Review of 2010

The year 2010 is for me definitely a watershed year, where I tested the ropes on great many things and I am glad with the way they all turned out.

Early this year I finally made what I have been threatening to do for a long time, namely quit my office part-time job and concentrate on my home-based translation business. The decision was brought on after long consideration, and quite by chance on the day I handed in my resignation I found out that I qualified for an interview for a translation job with a high-profile international organization.  Of course, this did not mean I got the job but at least I travelled to the interview unencumbered by excuses to an employer, and I faced my interviewing panel as an independent language practitioner.

In April I found out that I passed the interview too and I braced myself for a long wait, loitering in a roster, without any idea when or where I will be called, but this did not concern me much at the time, there were other things to look forward to.

In June the World Cup came to South Africa, and my desire to live the experience to the full was also one of the reasons behind quitting my job. Robert had a prolonged holiday from school and we had our fill of the festivities, street parties and the fan walk. I was also fortunate enough to see two matches live, including the one Semi Final held in Cape Town between the Netherlands and Uruguay.

I am a World Cup baby, and I celebrated my 40th this year in style. And  a ticket to Algeria Vs England was a present to myself (the match itself a dud though). My birthday month also saw me sign a contract for buying a tiny new flat in a brand new block just around the corner from where I am renting. It was a huge leap of faith as I was not sure whether I can afford it, but my parents stepped in and rescued me with a generous loan that saved me from resorting to the banks (and risking getting turned down by them). My flat was scheduled for completion in February 2011.

Later in the year I had some stress with deadline and projects but in general I gently plodded on doing my work, looking after Robert and not forgetting to have a good time.

Late in October the saga with my lengthy job application progressed one step further and I was nominated for a job in New York. The rest of the year I spent doing some paperwork and speculating about how long the process will take.

I finally told Robert’s father of these plans in November and he did not take it easily. I had a few days of emotionally exhausting talks with him, where I stood firm on the fact that my life is going on – without him. He understood that the move will only benefit Robert in the long run.  I met him halfway, by offering him to rent my new apartment at a rate considerably less than market value.  Of course he was very pleased with that. He saw the flat with me a few days after Christmas and was involved in suggesting some minor changes.

Befitting my new amicable relationship with my ex we had a picnic on Christmas day at Kirstenbosch Botanical Gardens, and he was with us to celebrate New Year’s Eve.


We had a simple celebration at home with music and dancing (provided by Robert). We had champagne then walked downtown to watch the Christmas Lights on Adderley Street. Later we came home and had a quick late supper then walked up to Ocean View Drive to watch the fireworks at midnight. It was a quiet end to a wonderful year and I hope 2011 will be just as great.

Getting out of Geneva

Morning Frost in March

I woke up very refreshed this morning and was greeted by the sight of frost from my window. I showered, emailed, and uploaded some pictures and went on slowly to the venue of my interview. It took some time to check in and get my temporary badge, but I arrived with time to spare. The interview was conducted in an annex and I did not know what to expect, which was just as well, because otherwise I would have been more worried than I should.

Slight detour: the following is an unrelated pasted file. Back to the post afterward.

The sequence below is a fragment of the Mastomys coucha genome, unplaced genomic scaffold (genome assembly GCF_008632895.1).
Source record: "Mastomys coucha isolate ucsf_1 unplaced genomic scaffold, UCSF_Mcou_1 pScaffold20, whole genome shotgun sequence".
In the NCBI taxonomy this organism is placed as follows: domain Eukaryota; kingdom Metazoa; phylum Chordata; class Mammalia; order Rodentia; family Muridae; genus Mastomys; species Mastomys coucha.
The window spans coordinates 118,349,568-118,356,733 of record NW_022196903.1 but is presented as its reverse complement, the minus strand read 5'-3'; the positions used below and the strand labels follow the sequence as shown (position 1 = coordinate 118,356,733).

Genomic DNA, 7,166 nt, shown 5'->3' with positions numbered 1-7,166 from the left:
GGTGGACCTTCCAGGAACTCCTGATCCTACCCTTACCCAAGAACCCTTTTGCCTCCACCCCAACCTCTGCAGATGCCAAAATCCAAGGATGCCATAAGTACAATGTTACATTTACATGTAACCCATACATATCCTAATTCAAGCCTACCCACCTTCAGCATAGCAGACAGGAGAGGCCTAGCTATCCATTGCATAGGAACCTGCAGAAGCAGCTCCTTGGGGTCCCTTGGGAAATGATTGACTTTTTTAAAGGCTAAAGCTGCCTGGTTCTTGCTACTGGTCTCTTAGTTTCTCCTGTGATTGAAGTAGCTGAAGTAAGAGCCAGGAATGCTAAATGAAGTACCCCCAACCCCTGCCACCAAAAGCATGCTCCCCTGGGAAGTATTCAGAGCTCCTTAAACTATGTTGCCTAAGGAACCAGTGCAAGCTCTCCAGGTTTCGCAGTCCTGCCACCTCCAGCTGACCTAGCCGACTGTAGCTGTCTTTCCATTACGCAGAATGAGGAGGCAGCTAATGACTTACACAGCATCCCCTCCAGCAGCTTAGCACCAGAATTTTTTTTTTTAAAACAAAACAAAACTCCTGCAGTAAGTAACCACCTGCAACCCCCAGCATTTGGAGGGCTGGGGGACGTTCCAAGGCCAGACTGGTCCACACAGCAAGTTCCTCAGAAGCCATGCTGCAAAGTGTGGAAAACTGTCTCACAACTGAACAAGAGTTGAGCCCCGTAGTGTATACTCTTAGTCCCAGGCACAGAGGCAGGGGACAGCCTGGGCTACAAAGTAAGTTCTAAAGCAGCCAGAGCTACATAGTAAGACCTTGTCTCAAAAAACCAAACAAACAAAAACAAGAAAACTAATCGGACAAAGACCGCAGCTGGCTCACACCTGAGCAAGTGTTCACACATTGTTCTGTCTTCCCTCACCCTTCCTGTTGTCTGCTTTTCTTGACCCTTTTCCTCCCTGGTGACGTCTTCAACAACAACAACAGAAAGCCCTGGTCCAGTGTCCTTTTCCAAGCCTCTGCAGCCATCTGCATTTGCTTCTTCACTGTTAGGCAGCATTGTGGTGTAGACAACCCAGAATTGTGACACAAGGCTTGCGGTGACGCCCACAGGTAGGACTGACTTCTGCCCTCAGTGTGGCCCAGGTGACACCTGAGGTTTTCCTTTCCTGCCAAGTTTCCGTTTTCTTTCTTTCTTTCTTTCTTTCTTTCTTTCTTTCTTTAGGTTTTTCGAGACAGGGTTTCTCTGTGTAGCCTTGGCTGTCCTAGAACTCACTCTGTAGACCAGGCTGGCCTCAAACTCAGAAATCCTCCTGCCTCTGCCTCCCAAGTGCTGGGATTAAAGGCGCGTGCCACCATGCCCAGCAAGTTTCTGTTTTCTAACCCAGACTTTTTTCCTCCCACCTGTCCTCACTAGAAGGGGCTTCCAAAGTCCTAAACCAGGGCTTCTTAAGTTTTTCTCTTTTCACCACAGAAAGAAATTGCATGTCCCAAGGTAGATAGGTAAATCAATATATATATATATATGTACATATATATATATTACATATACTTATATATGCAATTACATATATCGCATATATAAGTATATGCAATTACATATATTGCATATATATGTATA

I had my laptop with me, along with my diplomas and documents but it turned out that I did not need any of that. First I was shown into someone’s office and then I was given a brief outline of what will happen, the interview will be led by a lady from Geneva (whose name I failed to record) and she will start the process and hand me over to the panel, but first I had to do a short translation within twenty minutes on the fly.

I tried to keep my wits about me as I did the translation which dealt in broad terms with the Middle East conflict. Later the Geneva lady led me to a room where four tables were arranged in a box shape. I took one side of the box while members of the panel took each of the other three sides. I was introduced to the head of the Arabic department in New York, the head of the Arabic department in Geneva, and the head of training in New York. The latter shared his table to with the Geneva lady who took the role of moderator; they were on my left and I faced the big boss from New York. In all there were two women and two men that I was trying to impress.

First the question and answer session dealt with my translation, my choice of terminology, the difficulties I had, the errors if any.  Next there was the competency based part of the interview, where I thought I did really well.  Fortunately I had just finished a collaborative project with colleagues in Australia and I could draw from my very recent experience on all concerns regarding technology, teamwork, etiquette and others.

Two hours later I was dismissed. The Geneva moderator told me that I will be informed within the next month of the outcome of this interview, and so I made my way out of the interview room. It was still too early to go to the hotel so I looked around the big buildings and joined an English tour group on the premises, but unfortunately I only caught the tail end of the interview and the group were soon disbanded and I figured it will be too late to wait for the next one. I made a quick stop at the shop and bought a little teddy bear for Robert (this one will become later known as Geneva), and I bought a cap for myself and for Robert’s father.

Hotel room

I had time for another leisurely lunch and some more emails before I changed, packed and made my way out of the hotel. There was a short walk from there to the bus and 15 minutes later I was at the airport.